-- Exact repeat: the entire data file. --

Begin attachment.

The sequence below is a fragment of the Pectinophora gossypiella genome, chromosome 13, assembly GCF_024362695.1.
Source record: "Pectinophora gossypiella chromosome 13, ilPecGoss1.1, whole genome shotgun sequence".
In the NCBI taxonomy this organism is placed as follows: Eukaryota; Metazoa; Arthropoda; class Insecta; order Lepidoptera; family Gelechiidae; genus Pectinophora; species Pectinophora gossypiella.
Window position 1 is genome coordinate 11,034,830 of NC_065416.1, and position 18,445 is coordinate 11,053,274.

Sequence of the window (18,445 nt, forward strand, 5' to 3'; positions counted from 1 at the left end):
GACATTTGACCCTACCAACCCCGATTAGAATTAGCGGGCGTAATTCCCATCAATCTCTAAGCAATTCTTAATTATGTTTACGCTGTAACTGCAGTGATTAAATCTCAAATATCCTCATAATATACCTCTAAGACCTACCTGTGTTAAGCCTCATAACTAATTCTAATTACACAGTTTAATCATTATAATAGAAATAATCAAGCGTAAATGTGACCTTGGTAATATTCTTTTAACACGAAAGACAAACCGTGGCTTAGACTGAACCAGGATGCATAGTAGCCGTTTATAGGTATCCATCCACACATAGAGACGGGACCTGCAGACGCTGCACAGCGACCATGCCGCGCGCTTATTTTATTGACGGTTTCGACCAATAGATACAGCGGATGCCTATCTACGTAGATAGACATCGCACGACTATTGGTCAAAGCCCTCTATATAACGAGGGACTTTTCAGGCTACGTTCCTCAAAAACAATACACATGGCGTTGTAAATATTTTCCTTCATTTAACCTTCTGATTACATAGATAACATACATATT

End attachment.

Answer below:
The sequence below is a fragment of the Pectinophora gossypiella genome, chromosome 13, assembly GCF_024362695.1.
Source record: "Pectinophora gossypiella chromosome 13, ilPecGoss1.1, whole genome shotgun sequence".
In the NCBI taxonomy this organism is placed as follows: Eukaryota; Metazoa; Arthropoda; class Insecta; order Lepidoptera; family Gelechiidae; genus Pectinophora; species Pectinophora gossypiella.
Window position 1 is genome coordinate 11,034,830 of NC_065416.1, and position 18,445 is coordinate 11,053,274.

Sequence of the window (18,445 nt, forward strand, 5' to 3'; positions counted from 1 at the left end):
GACATTTGACCCTACCAACCCCGATTAGAATTAGCGGGCGTAATTCCCATCAATCTCTAAGCAATTCTTAATTATGTTTACGCTGTAACTGCAGTGATTAAATCTCAAATATCCTCATAATATACCTCTAAGACCTACCTGTGTTAAGCCTCATAACTAATTCTAATTACACAGTTTAATCATTATAATAGAAATAATCAAGCGTAAATGTGACCTTGGTAATATTCTTTTAACACGAAAGACAAACCGTGGCTTAGACTGAACCAGGATGCATAGTAGCCGTTTATAGGTATCCATCCACACATAGAGACGGGACCTGCAGACGCTGCACAGCGACCATGCCGCGCGCTTATTTTATTGACGGTTTCGACCAATAGATACAGCGGATGCCTATCTACGTAGATAGACATCGCACGACTATTGGTCAAAGCCCTCTATATAACGAGGGACTTTTCAGGCTACGTTCCTCAAAAACAATACACATGGCGTTGTAAATATTTTCCTTCATTTAACCTTCTGATTACATAGATAACATACATATT